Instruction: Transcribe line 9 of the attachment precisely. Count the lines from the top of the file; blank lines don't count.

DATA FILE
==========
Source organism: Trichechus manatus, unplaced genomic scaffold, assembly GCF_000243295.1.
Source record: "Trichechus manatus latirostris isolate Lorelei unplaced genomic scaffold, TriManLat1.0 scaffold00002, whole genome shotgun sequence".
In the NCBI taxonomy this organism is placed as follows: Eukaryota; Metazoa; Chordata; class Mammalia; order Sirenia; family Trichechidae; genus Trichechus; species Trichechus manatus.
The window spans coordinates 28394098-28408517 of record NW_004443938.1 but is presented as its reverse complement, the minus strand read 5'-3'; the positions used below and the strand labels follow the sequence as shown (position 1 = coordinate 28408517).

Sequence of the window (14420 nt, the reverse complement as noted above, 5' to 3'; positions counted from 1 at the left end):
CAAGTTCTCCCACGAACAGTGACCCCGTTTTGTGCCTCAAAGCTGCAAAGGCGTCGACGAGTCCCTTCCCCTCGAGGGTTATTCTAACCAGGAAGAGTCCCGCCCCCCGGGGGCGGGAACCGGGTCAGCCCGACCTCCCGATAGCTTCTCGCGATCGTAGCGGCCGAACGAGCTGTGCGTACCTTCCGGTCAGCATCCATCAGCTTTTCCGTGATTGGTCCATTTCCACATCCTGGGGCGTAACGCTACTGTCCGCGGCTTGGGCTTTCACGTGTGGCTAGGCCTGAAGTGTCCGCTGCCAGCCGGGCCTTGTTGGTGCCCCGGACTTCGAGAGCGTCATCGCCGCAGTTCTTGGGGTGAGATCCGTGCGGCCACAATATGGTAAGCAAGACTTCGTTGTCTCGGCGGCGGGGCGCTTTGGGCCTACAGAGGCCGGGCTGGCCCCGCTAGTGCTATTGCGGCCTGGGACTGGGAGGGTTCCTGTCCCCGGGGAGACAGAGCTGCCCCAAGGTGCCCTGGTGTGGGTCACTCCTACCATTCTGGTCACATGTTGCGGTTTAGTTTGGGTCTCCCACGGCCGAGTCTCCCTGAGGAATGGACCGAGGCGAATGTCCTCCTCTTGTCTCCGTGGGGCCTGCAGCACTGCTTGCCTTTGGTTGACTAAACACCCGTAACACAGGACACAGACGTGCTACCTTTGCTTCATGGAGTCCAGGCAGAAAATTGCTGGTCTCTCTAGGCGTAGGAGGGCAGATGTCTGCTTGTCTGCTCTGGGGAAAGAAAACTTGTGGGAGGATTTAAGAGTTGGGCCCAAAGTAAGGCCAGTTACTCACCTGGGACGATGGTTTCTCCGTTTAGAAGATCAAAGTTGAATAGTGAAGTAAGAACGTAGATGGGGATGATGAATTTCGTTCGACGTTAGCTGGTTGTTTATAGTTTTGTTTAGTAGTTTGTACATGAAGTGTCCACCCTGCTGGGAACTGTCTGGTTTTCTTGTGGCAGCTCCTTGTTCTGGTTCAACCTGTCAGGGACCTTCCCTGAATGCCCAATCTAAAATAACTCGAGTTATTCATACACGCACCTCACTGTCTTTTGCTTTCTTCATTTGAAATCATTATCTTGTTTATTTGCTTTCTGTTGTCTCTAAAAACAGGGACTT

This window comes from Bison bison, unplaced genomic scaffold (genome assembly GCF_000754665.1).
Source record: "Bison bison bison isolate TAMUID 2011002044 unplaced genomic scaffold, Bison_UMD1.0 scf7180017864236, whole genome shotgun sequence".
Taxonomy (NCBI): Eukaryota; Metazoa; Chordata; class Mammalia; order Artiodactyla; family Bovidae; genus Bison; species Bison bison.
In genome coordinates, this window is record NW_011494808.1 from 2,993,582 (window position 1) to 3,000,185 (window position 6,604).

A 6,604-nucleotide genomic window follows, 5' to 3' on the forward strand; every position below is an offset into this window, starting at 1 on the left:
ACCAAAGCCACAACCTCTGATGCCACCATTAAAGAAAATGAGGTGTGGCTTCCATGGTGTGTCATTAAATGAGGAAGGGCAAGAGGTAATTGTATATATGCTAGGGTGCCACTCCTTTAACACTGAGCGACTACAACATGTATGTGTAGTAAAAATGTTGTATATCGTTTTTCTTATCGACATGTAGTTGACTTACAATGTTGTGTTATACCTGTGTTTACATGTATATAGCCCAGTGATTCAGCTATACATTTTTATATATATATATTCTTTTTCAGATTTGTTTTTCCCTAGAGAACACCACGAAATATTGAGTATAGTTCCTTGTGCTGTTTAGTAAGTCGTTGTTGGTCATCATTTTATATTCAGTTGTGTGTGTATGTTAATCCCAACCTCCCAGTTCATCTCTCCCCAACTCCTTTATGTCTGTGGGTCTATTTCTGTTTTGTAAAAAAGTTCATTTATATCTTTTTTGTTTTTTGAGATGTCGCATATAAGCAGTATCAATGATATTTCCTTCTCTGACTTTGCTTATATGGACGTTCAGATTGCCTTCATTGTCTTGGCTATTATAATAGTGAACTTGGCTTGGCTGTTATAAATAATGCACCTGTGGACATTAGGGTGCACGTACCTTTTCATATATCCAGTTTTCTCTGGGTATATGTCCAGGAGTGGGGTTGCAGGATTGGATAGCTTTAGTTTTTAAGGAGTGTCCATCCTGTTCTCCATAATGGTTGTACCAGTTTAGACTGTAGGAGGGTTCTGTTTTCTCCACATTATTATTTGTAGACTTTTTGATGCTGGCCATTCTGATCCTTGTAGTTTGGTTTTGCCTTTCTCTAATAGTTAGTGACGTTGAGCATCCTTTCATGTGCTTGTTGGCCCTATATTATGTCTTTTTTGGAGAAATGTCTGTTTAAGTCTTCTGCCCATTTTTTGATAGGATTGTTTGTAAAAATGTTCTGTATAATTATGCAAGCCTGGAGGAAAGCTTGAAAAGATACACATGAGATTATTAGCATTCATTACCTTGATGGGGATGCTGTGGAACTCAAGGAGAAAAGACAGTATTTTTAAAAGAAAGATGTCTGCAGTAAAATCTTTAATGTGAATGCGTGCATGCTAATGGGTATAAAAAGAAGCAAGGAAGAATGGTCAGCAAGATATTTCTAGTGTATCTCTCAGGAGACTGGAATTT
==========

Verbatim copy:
Taxonomy (NCBI): Eukaryota; Metazoa; Chordata; class Mammalia; order Artiodactyla; family Bovidae; genus Bison; species Bison bison.